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LINGUIST List 23.1251

Mon Mar 12 2012

Confs: Applied Linguistics/UK

Editor for this issue: Amy Brunett <brunettlinguistlist.org>


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Date: 10-Mar-2012
From: Filippo Nereo <Filippo.Nereoheacademy.ac.uk>
Subject: Teaching, Learning and Living the Graduate Attribute of Global Citizenship within and beyond Disciplinary Boundaries
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Teaching, Learning and Living the Graduate Attribute of Global Citizenship within and beyond Disciplinary Boundaries

Date: 18-May-2012 - 18-May-2012
Location: Oxford Brookes University, Oxford, United Kingdom
Contact: Juliet Henderson
Contact Email: < click here to access email >
Meeting URL: http://www.heacademy.ac.uk/events/detail/2012/seminars/disciplines/DW133

Linguistic Field(s): Applied Linguistics

Meeting Description:

This seminar, funded by the UK Higher Education Academy as part of
its workshop and seminar series, has three main goals. First, it seeks
to offer practical interpretations of the graduate attribute of global
citizenship in individual teaching practices. Secondly, it aims to
challenge assumptions that the language of global citizenship
attributes is empty rhetoric. Thirdly, it critically explores how links
between theory and pedagogy can enhance the student learning
experience.

Graduate Attributes are now a key driver of teaching and learning
practices in UK Higher Education (ESECT 2004). These refer to skills,
knowledge and abilities of graduates, which go beyond disciplinary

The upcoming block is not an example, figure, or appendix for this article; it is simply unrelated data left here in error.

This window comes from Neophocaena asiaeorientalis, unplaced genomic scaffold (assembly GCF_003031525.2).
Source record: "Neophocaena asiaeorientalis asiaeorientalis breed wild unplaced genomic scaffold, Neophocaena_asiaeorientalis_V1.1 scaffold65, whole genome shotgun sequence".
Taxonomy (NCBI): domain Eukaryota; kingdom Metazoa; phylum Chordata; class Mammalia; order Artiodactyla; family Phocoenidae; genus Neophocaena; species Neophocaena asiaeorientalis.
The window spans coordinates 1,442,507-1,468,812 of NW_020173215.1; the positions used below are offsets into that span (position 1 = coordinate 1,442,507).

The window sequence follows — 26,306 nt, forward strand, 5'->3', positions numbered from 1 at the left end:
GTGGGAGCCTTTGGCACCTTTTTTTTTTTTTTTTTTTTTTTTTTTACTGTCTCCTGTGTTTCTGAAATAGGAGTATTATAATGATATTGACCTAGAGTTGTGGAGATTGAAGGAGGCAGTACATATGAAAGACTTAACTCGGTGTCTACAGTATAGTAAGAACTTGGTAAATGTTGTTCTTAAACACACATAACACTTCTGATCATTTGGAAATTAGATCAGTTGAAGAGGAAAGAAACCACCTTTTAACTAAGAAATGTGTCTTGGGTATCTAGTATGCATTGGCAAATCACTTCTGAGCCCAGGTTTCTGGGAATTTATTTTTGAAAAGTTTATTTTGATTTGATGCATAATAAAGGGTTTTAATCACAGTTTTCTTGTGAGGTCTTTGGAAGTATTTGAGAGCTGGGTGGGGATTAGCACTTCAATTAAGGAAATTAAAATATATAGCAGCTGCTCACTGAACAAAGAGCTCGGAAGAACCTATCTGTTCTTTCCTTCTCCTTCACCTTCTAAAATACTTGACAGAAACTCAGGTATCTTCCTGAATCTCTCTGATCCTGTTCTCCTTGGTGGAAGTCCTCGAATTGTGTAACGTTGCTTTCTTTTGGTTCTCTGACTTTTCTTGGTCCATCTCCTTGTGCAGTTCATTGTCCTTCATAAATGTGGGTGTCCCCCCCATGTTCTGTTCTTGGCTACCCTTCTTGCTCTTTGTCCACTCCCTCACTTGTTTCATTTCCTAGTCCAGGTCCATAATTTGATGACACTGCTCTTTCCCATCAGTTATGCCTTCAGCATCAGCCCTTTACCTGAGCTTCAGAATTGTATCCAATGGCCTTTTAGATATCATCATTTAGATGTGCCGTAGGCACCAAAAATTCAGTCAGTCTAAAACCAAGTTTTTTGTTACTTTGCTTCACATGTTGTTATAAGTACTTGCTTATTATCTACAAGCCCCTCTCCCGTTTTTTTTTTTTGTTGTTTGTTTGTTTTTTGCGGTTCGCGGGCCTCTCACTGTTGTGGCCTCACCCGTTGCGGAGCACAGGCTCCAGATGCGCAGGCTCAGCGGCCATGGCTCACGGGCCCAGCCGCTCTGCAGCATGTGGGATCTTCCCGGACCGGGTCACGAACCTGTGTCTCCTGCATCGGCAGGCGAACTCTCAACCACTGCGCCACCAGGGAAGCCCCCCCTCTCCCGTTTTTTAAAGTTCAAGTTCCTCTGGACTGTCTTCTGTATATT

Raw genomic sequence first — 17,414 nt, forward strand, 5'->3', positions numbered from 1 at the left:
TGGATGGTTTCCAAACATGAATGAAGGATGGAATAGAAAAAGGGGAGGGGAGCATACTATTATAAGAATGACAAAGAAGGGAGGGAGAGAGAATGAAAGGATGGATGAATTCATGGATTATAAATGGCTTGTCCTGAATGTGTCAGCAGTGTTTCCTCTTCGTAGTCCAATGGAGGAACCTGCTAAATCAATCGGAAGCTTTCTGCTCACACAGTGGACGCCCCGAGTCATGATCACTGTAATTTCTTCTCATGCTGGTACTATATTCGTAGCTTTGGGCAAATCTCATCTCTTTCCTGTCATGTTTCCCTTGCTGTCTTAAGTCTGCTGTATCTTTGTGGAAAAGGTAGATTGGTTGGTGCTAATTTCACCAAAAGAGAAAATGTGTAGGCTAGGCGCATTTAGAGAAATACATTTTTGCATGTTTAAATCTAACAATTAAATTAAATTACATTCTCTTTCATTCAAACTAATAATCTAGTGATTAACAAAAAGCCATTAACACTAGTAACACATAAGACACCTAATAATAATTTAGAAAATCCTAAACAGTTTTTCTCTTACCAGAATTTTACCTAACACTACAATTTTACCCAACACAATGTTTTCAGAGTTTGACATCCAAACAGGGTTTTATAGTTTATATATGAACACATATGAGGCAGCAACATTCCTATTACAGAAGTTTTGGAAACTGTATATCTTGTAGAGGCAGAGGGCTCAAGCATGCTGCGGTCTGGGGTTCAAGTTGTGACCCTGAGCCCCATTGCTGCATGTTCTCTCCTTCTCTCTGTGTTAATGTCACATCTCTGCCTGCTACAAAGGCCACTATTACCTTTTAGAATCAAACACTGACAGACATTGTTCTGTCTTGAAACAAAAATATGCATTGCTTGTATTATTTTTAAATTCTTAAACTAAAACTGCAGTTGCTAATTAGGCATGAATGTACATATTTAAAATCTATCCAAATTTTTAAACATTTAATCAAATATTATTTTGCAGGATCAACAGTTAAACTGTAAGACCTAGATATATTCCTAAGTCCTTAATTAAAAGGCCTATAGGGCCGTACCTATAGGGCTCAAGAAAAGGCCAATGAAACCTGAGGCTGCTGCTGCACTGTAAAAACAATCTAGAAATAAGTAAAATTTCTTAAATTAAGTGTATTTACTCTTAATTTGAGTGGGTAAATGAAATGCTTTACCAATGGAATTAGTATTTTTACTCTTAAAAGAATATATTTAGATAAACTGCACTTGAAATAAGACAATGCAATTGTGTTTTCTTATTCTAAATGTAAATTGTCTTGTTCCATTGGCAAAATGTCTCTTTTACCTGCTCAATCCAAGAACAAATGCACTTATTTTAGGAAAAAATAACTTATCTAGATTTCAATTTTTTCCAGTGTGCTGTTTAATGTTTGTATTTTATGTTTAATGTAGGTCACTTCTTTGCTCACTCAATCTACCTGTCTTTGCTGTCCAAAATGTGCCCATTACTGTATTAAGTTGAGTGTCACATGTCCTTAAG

content knowledge or technical expertise, and are intended to prepare
students to be active agents of social good both in the workplace and
the community. Amongst the various descriptors of such attributes is
that of ‘global citizenship’. This identity marker reflects a
contemporary, international way of thinking in today’s local academic
communities and globalising world. At Oxford Brookes University, the
graduate attribute of ‘global citizenship’ is defined in the Strategy for
Enhancing the Student Experience 2010-2015 as: Knowledge and
skills, showing cross-cultural awareness, and valuing human diversity.
The ability to work effectively, and responsibly, in a global context.
Translating such new types of knowledge into teaching materials and
activities raises challenges for colleagues across the subject
disciplines.

From an institutional perspective, global citizenship is often a central
thread of university internationalisation strategies which aim to
advance existing practices in relation to the quality of the learning
experience for international and home students. More specifically, in
the human and social sciences, global citizenship is being constructed
in various disciplines in both different and overlapping ways. Drawing
on research (e.g. Block 2011) and evaluation studies this seminar
critically considers how academics in the disciplines of English and
Applied Linguistics are articulating global citizenship in their own
voice, and in ways that make the student learning experience
transformative.


9.30-10.00
Registration and Coffee

10.00-10.15
Welcome and outline of seminar

10.15-10.45
Key paper 1: Theory and practice + responses

10.45-11.15
Key paper 2: Practice based research + responses

11.15-11.30
Coffee

11.30-12.00
Key paper 3: Practice based research + responses

12.00-12.30
Chair led discussion - review of the morning and future directions

12.30-1.30
Lunch (poster presentation of Undergraduate global citizenship
research)



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